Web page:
The Federal Reserve has raised rates eight times this cycle, three time this year alone—and many expect another hike before 2018 is over. This week, 10-year Treasury yields hit new highs, briefly climbing above 3.25% to the highest levels since mid-2011.
The ongoing rise—which many expect to continue—has some wondering what to do about asset allocation. Is any sort of rotation out of rate-sensitive assets, including equities, called for? Should investors just stay the course?
As we begin the fourth quarter, we asked ETF strategists to chime in on what they are doing with their portfolios in the face of rising rates. Here’s what they had to say:
Clayton Fresk: Portfolio Manager, Stadion Money Management, Georgia
Generally speaking, we haven’t had any significant rotation as of yet. In some of our more tactical allocations, our fixed-income exposure has remained in ultra-short ETFs for some time. Where we’ve seen tactical rotation out of equities, it’s been more a function of recent equity weakness (particularly in higher-beta segments such as technology and small-caps) rather than a rising rate effect.
In some of our more strategic allocations, we’ve maintained a relatively benchmark neutral fixed-income allocation. All that said, this recent breakout higher on the 10-year definitely has us keeping our eye on our duration exposure.
Ben Lavine: Chief Investment Officer, 3D Asset Management, Connecticut
The fixed-income ETF component of our risk-based models is benchmarked to the Bloomberg Barclays Aggregate Bond Index. We’ve been underweight “effective duration,” or interest rate sensitivity, for the last couple of years in anticipation of a higher interest rate environment. At some point, “duration” will become a buy as long as long-term inflation peaks at current levels, around 2.00-2.25%.
In the global equity sleeve of our risk-based models, we have an allocation to REITs and dividend-paying stocks; we’re a long-term strategic investor, and hold these positions for diversification reasons.
Ben Doty: Senior Investment Director, Koss Olinger, Florida
For bonds, an investor’s compensation for longer duration is the maturity premium, so with the yield curve almost flat, we’re comfortable in ETFs and other funds that have two- to five-year maturities, since you don’t get paid for more interest rate risk.
For equities, our main takeaway from higher rates is that the equity risk premium compresses without a corresponding increase in the earnings yield—the inverse of the P/E ratio. The stocks with historically lowest earnings yield relative to other stocks continue to be growth stocks.
At some point, the relative outperformance of growth stocks has to reverse in favor of value stocks in the U.S., as well as elsewhere. We’re poised to take advantage of this with a position in the Invesco S&P 500 Pure Value ETF (RPV), as an example.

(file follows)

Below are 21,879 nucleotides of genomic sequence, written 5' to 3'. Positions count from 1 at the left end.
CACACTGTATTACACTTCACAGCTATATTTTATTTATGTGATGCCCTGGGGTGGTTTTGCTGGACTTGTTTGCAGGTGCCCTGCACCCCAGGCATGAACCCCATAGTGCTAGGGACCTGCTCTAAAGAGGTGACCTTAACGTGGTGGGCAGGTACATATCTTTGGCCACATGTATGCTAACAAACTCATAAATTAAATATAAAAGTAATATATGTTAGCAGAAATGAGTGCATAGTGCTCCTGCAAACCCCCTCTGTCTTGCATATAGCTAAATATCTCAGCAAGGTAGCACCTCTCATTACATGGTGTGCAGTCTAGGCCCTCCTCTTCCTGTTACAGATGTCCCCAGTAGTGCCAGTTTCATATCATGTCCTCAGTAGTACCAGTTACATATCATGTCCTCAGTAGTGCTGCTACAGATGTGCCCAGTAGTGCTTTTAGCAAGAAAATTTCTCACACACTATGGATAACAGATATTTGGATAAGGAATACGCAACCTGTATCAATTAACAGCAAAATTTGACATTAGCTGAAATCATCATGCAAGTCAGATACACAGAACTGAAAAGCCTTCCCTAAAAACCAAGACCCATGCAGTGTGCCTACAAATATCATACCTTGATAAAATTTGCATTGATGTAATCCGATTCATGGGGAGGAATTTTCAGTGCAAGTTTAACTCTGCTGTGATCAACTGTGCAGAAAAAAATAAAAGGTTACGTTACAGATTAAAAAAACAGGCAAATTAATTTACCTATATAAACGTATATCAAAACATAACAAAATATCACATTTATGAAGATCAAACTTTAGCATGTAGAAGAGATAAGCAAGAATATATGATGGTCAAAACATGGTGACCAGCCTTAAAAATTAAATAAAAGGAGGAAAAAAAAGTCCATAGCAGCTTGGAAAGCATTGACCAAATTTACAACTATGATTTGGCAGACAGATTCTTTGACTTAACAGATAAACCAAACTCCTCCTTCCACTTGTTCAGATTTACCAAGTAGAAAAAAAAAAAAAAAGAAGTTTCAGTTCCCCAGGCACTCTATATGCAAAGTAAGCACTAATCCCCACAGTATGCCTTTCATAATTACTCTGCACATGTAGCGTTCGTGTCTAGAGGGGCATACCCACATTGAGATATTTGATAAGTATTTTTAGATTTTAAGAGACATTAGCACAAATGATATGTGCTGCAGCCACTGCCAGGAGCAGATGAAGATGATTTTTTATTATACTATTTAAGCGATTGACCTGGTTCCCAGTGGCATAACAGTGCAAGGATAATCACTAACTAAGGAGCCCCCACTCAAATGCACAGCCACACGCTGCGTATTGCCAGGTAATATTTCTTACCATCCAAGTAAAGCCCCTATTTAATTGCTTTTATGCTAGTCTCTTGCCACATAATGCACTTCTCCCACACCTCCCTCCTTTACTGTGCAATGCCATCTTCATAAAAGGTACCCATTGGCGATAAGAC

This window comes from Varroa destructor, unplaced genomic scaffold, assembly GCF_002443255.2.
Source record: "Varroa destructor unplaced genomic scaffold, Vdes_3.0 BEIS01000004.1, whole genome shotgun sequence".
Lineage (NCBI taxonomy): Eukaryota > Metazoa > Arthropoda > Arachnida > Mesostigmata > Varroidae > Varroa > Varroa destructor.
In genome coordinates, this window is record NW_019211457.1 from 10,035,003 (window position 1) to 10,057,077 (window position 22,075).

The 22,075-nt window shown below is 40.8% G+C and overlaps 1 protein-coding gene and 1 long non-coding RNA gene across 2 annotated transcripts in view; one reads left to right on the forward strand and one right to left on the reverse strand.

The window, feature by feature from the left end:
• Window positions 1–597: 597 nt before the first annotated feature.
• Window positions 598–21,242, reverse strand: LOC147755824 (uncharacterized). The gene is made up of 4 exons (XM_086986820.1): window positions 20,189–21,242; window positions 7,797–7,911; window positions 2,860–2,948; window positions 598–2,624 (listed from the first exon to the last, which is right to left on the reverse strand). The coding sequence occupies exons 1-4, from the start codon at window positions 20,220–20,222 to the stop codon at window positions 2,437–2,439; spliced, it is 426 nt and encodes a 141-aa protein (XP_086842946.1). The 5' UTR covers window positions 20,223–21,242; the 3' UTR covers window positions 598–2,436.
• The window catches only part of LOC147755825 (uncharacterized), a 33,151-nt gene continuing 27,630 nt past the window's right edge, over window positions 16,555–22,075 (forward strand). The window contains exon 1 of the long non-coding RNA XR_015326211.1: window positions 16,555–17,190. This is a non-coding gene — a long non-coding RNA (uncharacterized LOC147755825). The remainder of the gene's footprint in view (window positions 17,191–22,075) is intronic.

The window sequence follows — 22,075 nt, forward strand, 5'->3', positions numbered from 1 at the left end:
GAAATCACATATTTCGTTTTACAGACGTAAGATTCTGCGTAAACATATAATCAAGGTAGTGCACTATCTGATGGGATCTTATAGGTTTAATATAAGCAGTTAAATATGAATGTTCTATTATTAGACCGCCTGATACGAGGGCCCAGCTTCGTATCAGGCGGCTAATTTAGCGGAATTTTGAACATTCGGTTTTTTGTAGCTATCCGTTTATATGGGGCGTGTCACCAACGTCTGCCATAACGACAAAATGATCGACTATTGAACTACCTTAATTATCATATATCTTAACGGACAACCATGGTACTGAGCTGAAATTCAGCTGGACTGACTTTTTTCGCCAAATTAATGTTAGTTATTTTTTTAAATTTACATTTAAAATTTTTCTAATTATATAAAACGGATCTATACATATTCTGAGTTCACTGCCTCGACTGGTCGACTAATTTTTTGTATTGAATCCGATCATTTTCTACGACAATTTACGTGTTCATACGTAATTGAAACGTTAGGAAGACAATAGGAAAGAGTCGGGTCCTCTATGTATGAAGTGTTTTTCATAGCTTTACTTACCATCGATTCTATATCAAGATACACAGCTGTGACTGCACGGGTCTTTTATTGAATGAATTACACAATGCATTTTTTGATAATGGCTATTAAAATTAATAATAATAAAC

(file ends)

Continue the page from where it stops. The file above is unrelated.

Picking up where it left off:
For alternatives, they’ll be favorable if they can provide alternatives to bonds as a ballast to equity exposure. Some alternatives may, in other words, not react negatively to rising interest rates. Yet many alternatives carry their own risks. Merger arbitrage strategies seem to provide sources of total return comparable to bonds, but not by much. In the merger arbitrage space, we’ve used the IQ Merger Arbitrage ETF (MNA) for short periods of time.
John Davi: Chief Executive Officer & Chief Investment Officer, Astoria Portfolio Advisors, New York
We’ve been vocal that the Fed is behind the curve, that the majority of the bond market is overvalued, and most portfolios aren’t prepared for a rising rate environment. We’ve argued extensively that investors should have a higher allocation toward inflation-sensitive assets, they should include more alternatives, and portfolios should be more diversified across factor exposures.
We think there’s more downside in the short term. Earlier this year, liquidity-sensitive assets—such as cryptocurrencies, emerging market equities, China and EM debt—went into a bear market. There’s a reasonable probability that this bear market has clawed its way into the bond space. To stop this bear market from spreading, the Fed should tone down its rate hikes.
In Astoria's Multi Asset Risk Strategy (MARS) ETF Portfolio, we’ve shifted the portfolio to be more defensive in recent quarters. Within U.S. equities, we’ve shifted our exposures toward value and quality. The spread between the Russell 1000 Growth and Value index is the second-highest since 2000. The WisdomTree U.S. Multifactor Fund (USMF) is an alpha-seeking multifactor model that looks at value, quality, momentum and low correlation.
We’ve also increased the quality and shortened duration of our fixed-income ETFs. While we’re very underweight fixed income, our exposures are mostly in the nontraditional credit and interest rate spread space. We own ETFs such as the SPDR Blackstone / GSO Senior Loan ETF (SRLN), the SPDR Bloomberg Barclays Convertible Securities ETF (CWB) and the Vanguard Tax-Exempt Bond ETF (VTEB).
We think inflation is rising, on the margin, and we’ve increased our exposure to inflation-sensitive assets such as the Invesco Optimum Yield Diversified Commodity Strategy No K-1 ETF (PDBC) and the Energy Select Sector SPDR Fund (XLE).
Very few wanted to own alternatives when the S&P 500 rallied the past eight years. If the current breakdown in the stock/bond correlation isn’t a nasty reminder that investors need to diversify from traditional asset classes, we don’t know what is.
Contact Cinthia Murphy at [email protected]